According to the ACLU, the lawsuit seeks to block the DHS and other agencies from attacking journalists and legal observers at protests.

“We’re bringing the full power of the ACLU to bear until this lawless policing ends,” a subsequent tweet reads.

–With files from The Associated Press and Reuters

© 2020 Global News, a division of Corus Entertainment Inc.

Related news

Officials from Middle East, Europe arrive in Lebanon as country braces for protest.

Senior officials from the Middle East and Europe started arriving in Lebanon Saturday in a show of solidarity with the tiny country that suffered a deadly explosion this week which caused large-scale damage to the capital Beirut.

Mauritius Declares Emergency As Oil Spill Crisis Worsens.

The prime minister of Mauritius has declared a state of environmental emergency and appealed to France for urgent assistance as oil from a grounded cargo ship spilled unabated into the island nation's...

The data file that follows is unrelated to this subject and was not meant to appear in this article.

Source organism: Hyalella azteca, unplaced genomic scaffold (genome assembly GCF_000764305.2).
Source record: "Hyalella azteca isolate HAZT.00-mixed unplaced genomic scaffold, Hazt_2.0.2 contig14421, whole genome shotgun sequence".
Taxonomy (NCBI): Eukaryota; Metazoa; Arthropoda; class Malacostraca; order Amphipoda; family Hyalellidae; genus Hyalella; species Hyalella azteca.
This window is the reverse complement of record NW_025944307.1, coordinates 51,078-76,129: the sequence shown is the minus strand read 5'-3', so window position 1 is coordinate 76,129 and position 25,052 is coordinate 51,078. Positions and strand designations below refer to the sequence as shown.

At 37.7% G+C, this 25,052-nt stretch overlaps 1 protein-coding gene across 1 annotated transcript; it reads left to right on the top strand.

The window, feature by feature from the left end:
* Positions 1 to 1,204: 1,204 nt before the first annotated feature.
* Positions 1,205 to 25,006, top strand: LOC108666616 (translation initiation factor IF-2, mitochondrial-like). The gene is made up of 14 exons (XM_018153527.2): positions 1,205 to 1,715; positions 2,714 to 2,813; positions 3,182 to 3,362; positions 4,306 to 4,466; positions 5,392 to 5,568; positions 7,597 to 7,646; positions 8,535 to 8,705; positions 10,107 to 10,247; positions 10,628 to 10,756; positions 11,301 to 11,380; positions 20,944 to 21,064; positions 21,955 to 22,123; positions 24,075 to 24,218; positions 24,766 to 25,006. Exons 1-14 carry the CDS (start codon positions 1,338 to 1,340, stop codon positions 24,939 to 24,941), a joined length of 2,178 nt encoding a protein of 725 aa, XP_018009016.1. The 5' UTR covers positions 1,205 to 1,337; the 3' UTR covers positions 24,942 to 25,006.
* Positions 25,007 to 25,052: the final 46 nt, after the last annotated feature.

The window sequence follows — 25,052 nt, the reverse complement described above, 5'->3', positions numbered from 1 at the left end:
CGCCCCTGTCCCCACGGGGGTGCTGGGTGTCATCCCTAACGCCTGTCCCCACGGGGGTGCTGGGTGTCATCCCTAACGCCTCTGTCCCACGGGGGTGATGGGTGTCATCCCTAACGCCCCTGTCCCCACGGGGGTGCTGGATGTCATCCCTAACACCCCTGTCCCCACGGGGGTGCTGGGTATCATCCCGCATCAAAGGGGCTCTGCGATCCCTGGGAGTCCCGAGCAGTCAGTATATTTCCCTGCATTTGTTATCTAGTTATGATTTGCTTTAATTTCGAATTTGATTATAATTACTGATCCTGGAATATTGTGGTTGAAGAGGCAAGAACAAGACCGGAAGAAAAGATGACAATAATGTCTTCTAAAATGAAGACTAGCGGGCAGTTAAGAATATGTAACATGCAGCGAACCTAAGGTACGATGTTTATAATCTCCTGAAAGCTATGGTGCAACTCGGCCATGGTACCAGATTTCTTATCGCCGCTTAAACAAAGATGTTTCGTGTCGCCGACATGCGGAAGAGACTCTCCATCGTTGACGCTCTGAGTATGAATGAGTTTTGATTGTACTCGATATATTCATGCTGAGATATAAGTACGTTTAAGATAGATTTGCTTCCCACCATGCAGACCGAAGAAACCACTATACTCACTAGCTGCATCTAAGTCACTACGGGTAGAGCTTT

Taiwan Airlines Offer Sight-Seeing Flights During Pandemic.

Faced with the coronavirus collapse in travellers, Taiwanese airlines have begun offering sight-seeing "flights to nowhere" on their passenger jets -- including flight attendant lessons for children.

Vietnam Cat Cafe Offers Purr-Fect Pick-Me-Up For Rescued Felines.

If your idea of the purr-fect day is spending it curled up with convalescent rescue cats and a coffee, then one cafe in Vietnam has you covered.

China Says It Opposes «Barbarous» Hong Kong Sanctions By US.

China's office in Hong Kong on Saturday denounced Washington's decision to sanction key officials over sliding freedoms in the business hub, calling the move "barbarous and rude".

By continuing to browse World News (UAZMI), you acknowledge that you have read the Terms of Use and agree to the use of cookies